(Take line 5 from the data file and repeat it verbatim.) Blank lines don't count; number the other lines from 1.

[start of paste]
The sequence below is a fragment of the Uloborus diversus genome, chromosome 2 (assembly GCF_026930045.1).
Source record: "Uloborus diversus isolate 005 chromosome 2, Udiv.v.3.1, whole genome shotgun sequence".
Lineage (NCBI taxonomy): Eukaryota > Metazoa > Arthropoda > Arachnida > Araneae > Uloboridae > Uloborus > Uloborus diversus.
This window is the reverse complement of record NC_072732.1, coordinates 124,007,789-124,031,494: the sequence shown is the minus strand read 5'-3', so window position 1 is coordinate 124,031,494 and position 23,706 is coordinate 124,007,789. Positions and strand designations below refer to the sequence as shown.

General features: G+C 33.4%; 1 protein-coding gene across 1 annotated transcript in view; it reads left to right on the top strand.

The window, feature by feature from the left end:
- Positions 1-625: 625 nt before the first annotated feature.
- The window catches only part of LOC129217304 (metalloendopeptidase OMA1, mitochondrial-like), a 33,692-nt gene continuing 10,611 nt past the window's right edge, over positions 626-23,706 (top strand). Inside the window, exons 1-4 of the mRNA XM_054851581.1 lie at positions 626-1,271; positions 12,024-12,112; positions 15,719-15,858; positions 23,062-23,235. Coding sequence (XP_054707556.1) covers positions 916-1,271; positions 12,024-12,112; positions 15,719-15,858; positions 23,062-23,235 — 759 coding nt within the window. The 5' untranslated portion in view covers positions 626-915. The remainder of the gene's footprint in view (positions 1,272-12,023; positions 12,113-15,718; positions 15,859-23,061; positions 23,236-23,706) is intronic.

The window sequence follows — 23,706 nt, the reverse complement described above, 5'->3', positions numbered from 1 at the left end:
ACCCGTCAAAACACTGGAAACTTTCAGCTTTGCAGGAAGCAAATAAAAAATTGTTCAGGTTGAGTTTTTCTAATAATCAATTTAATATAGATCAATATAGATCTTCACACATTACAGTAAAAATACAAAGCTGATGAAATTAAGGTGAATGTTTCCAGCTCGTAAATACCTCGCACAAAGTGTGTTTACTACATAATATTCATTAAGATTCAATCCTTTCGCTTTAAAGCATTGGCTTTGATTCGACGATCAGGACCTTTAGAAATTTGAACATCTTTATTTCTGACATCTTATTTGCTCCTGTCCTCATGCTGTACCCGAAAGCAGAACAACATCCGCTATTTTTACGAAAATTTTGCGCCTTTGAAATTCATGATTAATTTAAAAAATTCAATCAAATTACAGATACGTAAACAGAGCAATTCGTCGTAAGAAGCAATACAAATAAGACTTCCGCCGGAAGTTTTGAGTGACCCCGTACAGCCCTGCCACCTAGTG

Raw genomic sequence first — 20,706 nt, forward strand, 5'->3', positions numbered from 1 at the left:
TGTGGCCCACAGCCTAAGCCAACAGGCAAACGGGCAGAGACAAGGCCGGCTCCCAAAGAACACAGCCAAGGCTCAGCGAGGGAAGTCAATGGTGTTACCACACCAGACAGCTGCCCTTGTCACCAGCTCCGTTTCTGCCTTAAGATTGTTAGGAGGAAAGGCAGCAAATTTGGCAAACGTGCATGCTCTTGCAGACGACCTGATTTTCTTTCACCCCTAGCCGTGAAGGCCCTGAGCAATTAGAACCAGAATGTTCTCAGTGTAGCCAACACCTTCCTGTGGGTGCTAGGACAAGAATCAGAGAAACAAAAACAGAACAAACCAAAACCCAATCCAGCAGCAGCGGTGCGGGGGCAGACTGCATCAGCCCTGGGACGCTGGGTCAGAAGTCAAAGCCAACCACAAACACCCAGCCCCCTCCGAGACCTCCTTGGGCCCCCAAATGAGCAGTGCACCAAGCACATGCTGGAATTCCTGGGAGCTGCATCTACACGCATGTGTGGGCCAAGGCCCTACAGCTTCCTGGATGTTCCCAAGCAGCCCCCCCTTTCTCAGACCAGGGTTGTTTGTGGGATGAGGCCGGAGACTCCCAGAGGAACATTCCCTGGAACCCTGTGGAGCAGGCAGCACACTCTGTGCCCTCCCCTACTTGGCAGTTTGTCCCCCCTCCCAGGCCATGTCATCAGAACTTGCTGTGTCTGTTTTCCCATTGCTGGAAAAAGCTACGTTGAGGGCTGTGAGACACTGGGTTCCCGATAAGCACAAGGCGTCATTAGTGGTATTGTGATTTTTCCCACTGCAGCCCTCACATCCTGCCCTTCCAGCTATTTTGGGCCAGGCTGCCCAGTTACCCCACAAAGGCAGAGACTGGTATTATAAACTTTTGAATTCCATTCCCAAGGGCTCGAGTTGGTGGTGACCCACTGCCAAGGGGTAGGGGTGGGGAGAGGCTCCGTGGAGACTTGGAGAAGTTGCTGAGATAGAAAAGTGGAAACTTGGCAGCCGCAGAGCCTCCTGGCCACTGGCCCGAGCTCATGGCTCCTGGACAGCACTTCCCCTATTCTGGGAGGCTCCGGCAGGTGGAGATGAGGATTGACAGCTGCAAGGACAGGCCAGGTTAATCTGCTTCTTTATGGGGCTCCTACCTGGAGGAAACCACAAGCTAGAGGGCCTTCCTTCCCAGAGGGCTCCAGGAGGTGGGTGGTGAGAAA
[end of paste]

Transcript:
General features: G+C 33.4%; 1 protein-coding gene across 1 annotated transcript in view; it reads left to right on the top strand.